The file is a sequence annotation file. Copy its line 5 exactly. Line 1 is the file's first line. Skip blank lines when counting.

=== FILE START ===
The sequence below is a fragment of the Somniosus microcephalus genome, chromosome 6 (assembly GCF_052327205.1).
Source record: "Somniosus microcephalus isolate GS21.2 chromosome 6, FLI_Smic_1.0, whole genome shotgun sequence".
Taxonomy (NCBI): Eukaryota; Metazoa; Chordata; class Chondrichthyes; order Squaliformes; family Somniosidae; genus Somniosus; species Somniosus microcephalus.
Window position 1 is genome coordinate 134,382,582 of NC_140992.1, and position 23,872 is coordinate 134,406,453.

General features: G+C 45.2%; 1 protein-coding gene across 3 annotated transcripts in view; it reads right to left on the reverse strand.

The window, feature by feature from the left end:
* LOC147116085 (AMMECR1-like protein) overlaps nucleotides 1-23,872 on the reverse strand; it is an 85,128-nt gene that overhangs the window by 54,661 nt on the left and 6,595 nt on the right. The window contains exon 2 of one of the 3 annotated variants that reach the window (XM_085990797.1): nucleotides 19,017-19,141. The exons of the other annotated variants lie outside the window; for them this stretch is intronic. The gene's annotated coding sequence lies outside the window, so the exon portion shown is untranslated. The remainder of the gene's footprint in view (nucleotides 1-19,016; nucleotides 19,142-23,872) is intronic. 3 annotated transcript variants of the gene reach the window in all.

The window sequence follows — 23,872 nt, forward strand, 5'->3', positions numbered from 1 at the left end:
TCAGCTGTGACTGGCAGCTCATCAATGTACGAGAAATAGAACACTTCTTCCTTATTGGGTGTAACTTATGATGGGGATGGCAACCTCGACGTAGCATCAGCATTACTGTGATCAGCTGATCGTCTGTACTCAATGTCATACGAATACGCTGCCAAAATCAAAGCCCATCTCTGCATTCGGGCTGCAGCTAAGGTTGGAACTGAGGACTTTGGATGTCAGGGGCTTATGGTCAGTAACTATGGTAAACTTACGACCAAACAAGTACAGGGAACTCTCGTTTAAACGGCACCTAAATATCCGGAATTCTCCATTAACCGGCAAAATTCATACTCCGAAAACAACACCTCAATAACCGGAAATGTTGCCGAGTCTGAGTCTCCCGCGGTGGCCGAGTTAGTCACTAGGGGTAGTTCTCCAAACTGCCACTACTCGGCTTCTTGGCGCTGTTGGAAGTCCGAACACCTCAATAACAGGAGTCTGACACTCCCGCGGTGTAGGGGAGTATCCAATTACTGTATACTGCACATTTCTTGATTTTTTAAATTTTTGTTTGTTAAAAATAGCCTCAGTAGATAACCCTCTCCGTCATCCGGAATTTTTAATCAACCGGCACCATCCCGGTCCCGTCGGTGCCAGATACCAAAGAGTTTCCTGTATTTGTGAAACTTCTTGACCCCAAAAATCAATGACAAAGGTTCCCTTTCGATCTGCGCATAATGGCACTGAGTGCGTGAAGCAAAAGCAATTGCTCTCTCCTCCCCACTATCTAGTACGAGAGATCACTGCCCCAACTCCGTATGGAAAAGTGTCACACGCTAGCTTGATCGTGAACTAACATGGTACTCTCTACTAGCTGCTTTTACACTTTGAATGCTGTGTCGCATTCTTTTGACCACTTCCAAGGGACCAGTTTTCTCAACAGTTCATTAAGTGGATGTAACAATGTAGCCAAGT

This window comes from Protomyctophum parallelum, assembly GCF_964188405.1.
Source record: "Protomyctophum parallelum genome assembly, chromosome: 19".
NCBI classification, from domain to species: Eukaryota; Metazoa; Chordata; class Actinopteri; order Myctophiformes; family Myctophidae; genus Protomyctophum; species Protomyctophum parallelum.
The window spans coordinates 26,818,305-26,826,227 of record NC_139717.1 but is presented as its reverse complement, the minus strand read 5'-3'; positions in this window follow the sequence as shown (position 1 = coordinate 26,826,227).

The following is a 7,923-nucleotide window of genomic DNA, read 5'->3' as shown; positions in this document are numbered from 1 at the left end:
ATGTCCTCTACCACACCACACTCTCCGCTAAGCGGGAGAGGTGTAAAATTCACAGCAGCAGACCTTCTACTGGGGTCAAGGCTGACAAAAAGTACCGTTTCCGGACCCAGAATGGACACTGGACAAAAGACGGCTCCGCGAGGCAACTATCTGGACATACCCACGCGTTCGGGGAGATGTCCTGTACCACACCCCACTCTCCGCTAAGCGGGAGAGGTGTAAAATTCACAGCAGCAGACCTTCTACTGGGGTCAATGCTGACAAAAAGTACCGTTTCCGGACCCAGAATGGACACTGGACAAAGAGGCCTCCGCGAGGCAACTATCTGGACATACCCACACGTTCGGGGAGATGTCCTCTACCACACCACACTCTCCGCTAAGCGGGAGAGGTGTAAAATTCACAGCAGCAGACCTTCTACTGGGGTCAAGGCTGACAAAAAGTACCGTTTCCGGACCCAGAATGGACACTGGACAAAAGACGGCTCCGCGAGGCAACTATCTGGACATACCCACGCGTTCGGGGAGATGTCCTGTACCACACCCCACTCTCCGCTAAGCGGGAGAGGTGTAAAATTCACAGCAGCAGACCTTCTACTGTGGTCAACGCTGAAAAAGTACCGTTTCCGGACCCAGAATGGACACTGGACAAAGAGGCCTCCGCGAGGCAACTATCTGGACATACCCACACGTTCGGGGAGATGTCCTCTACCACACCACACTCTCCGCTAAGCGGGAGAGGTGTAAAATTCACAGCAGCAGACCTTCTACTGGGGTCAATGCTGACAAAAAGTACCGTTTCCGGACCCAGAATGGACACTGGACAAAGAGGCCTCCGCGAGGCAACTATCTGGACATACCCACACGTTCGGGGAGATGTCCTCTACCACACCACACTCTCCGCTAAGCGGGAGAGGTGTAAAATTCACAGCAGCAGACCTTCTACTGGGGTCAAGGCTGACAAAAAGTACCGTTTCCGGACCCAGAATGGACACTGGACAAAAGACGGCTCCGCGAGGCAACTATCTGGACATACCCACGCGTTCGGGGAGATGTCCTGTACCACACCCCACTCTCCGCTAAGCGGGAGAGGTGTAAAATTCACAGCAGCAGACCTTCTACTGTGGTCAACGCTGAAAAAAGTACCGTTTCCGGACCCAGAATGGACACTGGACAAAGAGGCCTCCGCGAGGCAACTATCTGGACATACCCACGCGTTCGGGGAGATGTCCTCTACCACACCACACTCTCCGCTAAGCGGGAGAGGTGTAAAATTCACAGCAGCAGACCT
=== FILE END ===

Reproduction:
General features: G+C 45.2%; 1 protein-coding gene across 3 annotated transcripts in view; it reads right to left on the reverse strand.